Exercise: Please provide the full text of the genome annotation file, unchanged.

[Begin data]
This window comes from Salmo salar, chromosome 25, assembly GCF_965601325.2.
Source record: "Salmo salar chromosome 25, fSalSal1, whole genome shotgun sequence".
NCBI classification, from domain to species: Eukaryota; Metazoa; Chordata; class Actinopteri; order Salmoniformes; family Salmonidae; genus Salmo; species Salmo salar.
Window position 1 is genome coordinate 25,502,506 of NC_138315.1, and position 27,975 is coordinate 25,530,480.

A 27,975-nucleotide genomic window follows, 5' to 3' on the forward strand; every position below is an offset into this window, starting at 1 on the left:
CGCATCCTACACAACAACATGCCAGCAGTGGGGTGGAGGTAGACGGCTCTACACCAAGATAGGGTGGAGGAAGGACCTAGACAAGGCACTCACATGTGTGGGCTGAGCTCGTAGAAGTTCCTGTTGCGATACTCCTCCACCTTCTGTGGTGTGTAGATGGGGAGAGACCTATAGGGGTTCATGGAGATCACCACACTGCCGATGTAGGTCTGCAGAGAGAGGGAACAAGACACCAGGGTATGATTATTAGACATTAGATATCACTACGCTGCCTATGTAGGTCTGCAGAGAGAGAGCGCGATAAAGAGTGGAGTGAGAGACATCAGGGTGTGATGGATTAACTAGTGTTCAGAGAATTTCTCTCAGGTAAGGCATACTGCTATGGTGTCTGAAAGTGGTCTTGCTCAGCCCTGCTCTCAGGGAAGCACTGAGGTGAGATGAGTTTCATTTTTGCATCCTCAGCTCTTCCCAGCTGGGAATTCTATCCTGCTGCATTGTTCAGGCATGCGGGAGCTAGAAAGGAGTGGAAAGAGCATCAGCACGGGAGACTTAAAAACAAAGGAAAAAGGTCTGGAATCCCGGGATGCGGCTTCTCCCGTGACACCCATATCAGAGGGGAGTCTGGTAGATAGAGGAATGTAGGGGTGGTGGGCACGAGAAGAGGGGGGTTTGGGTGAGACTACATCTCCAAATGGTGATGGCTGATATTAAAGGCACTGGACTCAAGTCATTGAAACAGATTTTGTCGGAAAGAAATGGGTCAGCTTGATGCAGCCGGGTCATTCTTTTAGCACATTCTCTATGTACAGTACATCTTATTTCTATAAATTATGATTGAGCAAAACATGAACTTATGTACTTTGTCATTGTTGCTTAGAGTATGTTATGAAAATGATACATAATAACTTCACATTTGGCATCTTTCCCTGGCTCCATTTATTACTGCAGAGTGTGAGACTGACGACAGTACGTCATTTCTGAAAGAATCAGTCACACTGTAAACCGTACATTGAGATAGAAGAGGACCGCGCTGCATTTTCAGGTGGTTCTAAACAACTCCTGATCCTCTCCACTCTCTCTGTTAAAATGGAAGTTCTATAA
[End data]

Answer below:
This window comes from Salmo salar, chromosome 25, assembly GCF_965601325.2.
Source record: "Salmo salar chromosome 25, fSalSal1, whole genome shotgun sequence".
NCBI classification, from domain to species: Eukaryota; Metazoa; Chordata; class Actinopteri; order Salmoniformes; family Salmonidae; genus Salmo; species Salmo salar.
Window position 1 is genome coordinate 25,502,506 of NC_138315.1, and position 27,975 is coordinate 25,530,480.

A 27,975-nucleotide genomic window follows, 5' to 3' on the forward strand; every position below is an offset into this window, starting at 1 on the left:
CGCATCCTACACAACAACATGCCAGCAGTGGGGTGGAGGTAGACGGCTCTACACCAAGATAGGGTGGAGGAAGGACCTAGACAAGGCACTCACATGTGTGGGCTGAGCTCGTAGAAGTTCCTGTTGCGATACTCCTCCACCTTCTGTGGTGTGTAGATGGGGAGAGACCTATAGGGGTTCATGGAGATCACCACACTGCCGATGTAGGTCTGCAGAGAGAGGGAACAAGACACCAGGGTATGATTATTAGACATTAGATATCACTACGCTGCCTATGTAGGTCTGCAGAGAGAGAGCGCGATAAAGAGTGGAGTGAGAGACATCAGGGTGTGATGGATTAACTAGTGTTCAGAGAATTTCTCTCAGGTAAGGCATACTGCTATGGTGTCTGAAAGTGGTCTTGCTCAGCCCTGCTCTCAGGGAAGCACTGAGGTGAGATGAGTTTCATTTTTGCATCCTCAGCTCTTCCCAGCTGGGAATTCTATCCTGCTGCATTGTTCAGGCATGCGGGAGCTAGAAAGGAGTGGAAAGAGCATCAGCACGGGAGACTTAAAAACAAAGGAAAAAGGTCTGGAATCCCGGGATGCGGCTTCTCCCGTGACACCCATATCAGAGGGGAGTCTGGTAGATAGAGGAATGTAGGGGTGGTGGGCACGAGAAGAGGGGGGTTTGGGTGAGACTACATCTCCAAATGGTGATGGCTGATATTAAAGGCACTGGACTCAAGTCATTGAAACAGATTTTGTCGGAAAGAAATGGGTCAGCTTGATGCAGCCGGGTCATTCTTTTAGCACATTCTCTATGTACAGTACATCTTATTTCTATAAATTATGATTGAGCAAAACATGAACTTATGTACTTTGTCATTGTTGCTTAGAGTATGTTATGAAAATGATACATAATAACTTCACATTTGGCATCTTTCCCTGGCTCCATTTATTACTGCAGAGTGTGAGACTGACGACAGTACGTCATTTCTGAAAGAATCAGTCACACTGTAAACCGTACATTGAGATAGAAGAGGACCGCGCTGCATTTTCAGGTGGTTCTAAACAACTCCTGATCCTCTCCACTCTCTCTGTTAAAATGGAAGTTCTATAA